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Researcher discusses how the human brain works at Lawrence Tech March 27

Release Date: March 13, 2012

SOUTHFIELD, Mich. – “How Does the Brain Make the Mind?” is the topic for Lawrence Technological University’s 2012 Walker L. Cisler Lecture, which will be delivered by Professor Garrison Cottrell of the University of California at San Diego on Tuesday, March 27, at 7:30 p.m. in the Lear Auditorium (T429) of the University Technology and Learning Center at Lawrence Tech, 21000 West Ten Mile Road, Southfield.

Lawrence Tech’s annual Walker L. Cisler Lecture is dedicated to the improvement of science education. The event is free and open to the public, and a dessert reception will follow.

 A professor of computer science and engineering and director of the Temporal Dynamics of Learning Center at his university, Cottrell researches vision – how people recognize faces, facial expressions, and objects.

One way to understand the mind is to build computer models that “do the same things people do.” Cottrell has found evidence that humans don’t just “look and see” – in fact, our brains fool us quite a bit about what we see.

Cottrell, who has been working on neural network models of mental processes for over 30 years, will describe the field of cognitive science and how building working models of mental processes can provide insights into how the mind works.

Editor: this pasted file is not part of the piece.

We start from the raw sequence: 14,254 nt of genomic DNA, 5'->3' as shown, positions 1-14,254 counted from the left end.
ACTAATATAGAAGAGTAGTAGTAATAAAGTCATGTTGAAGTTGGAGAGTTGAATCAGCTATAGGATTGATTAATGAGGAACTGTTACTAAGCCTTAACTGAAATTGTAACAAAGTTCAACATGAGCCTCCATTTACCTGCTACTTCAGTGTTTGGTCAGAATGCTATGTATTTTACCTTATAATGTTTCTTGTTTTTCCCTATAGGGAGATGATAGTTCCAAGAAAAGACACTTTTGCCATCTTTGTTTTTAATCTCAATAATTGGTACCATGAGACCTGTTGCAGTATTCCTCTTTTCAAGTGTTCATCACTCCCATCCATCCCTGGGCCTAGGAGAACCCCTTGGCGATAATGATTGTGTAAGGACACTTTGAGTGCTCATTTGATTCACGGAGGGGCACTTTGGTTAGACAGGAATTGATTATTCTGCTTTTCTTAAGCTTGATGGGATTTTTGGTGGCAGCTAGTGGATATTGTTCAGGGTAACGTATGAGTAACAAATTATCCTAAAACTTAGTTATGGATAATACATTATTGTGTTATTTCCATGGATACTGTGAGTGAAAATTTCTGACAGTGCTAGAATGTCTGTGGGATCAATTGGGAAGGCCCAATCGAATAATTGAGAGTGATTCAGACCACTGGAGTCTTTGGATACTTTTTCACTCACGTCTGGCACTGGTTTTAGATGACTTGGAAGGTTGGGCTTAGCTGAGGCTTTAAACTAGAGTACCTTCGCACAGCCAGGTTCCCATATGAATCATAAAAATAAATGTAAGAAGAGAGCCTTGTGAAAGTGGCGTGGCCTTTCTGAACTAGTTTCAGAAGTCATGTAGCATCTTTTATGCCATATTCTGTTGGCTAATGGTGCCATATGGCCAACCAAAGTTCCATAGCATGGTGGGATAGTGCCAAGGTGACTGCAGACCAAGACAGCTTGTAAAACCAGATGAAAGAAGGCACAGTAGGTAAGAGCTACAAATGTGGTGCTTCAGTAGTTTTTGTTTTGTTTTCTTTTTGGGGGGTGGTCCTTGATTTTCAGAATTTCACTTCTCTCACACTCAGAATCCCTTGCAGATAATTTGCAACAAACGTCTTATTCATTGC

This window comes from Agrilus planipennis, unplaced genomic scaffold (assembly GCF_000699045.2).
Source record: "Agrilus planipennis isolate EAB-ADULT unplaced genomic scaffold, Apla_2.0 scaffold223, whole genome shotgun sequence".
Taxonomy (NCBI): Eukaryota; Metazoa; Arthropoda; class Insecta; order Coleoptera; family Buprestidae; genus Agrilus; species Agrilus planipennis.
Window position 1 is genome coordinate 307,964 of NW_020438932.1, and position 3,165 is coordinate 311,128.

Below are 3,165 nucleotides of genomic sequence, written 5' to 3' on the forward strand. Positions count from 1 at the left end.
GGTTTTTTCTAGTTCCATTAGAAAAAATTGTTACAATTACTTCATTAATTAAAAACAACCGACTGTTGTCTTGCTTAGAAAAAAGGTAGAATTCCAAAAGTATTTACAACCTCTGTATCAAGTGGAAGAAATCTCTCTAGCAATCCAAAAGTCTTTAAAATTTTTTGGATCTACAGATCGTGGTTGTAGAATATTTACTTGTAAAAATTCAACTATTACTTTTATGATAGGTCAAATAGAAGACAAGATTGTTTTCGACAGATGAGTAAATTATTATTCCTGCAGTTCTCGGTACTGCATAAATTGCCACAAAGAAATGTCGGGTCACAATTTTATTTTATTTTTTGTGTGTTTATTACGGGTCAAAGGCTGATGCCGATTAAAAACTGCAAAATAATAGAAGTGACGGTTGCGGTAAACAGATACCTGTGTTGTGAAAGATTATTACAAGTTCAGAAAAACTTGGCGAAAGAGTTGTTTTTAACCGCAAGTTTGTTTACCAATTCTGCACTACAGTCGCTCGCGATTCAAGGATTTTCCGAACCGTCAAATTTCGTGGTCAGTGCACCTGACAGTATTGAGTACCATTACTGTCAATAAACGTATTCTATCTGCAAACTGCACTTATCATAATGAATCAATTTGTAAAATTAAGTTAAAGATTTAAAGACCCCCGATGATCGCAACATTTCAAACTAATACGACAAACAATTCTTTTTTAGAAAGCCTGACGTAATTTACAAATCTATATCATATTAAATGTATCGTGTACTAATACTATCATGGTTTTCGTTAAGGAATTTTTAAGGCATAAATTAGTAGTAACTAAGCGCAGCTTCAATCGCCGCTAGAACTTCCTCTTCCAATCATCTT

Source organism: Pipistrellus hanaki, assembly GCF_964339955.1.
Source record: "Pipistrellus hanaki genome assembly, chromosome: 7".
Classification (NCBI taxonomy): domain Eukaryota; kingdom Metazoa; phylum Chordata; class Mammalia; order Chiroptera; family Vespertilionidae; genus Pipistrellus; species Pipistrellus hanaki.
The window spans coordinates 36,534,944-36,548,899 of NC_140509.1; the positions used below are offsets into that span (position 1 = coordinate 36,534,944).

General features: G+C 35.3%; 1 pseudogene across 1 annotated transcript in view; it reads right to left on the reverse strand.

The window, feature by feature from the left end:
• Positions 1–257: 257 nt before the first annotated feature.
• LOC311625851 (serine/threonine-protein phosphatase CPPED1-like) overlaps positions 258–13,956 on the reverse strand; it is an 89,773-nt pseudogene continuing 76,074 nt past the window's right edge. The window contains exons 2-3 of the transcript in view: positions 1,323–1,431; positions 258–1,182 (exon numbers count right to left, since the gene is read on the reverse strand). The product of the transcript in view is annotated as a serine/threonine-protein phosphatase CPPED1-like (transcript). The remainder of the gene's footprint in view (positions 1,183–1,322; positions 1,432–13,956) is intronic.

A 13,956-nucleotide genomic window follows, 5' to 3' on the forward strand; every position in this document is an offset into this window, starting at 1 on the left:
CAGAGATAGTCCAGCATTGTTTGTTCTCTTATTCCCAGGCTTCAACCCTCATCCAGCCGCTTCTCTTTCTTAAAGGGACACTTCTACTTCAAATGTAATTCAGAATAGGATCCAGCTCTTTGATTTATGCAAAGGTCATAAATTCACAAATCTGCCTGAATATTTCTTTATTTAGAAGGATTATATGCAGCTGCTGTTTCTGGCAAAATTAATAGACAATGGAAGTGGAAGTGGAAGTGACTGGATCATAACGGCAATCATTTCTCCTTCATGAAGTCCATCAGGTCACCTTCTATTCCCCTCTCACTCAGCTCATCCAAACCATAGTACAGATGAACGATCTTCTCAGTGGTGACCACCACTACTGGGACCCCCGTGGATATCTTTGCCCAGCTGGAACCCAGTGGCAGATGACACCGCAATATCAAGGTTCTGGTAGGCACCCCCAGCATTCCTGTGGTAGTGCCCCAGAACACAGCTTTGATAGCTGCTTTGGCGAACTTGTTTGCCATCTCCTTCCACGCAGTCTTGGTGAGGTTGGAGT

An internationally known researcher in computational cognitive neuroscience, Cottrell earned a PhD in computer science from the University of Rochester and completed a post-doctoral fellowship with neural network pioneer David Rumelhart. His research group, Gary’s Unbelievable Research Unit (GURU), which has been funded by the National Science Foundation and the National Institutes of Health, focuses on how the visual system might learn representations of the world, how our attention is drawn to different objects in our visual field, and how we use these processes to recognize objects.

Lawrence Technological University, www.ltu.edu, is a private university founded in 1932 that offers more than 100 programs through the doctoral level in its Colleges of Architecture and Design, Arts and Sciences, Engineering, and Management. Students benefit from small class sizes and experienced faculty who provide a real-world, hands-on, “theory and practice” education. Activities on Lawrence Tech’s 102-acre campus include over 60 student groups and NAIA varsity sports.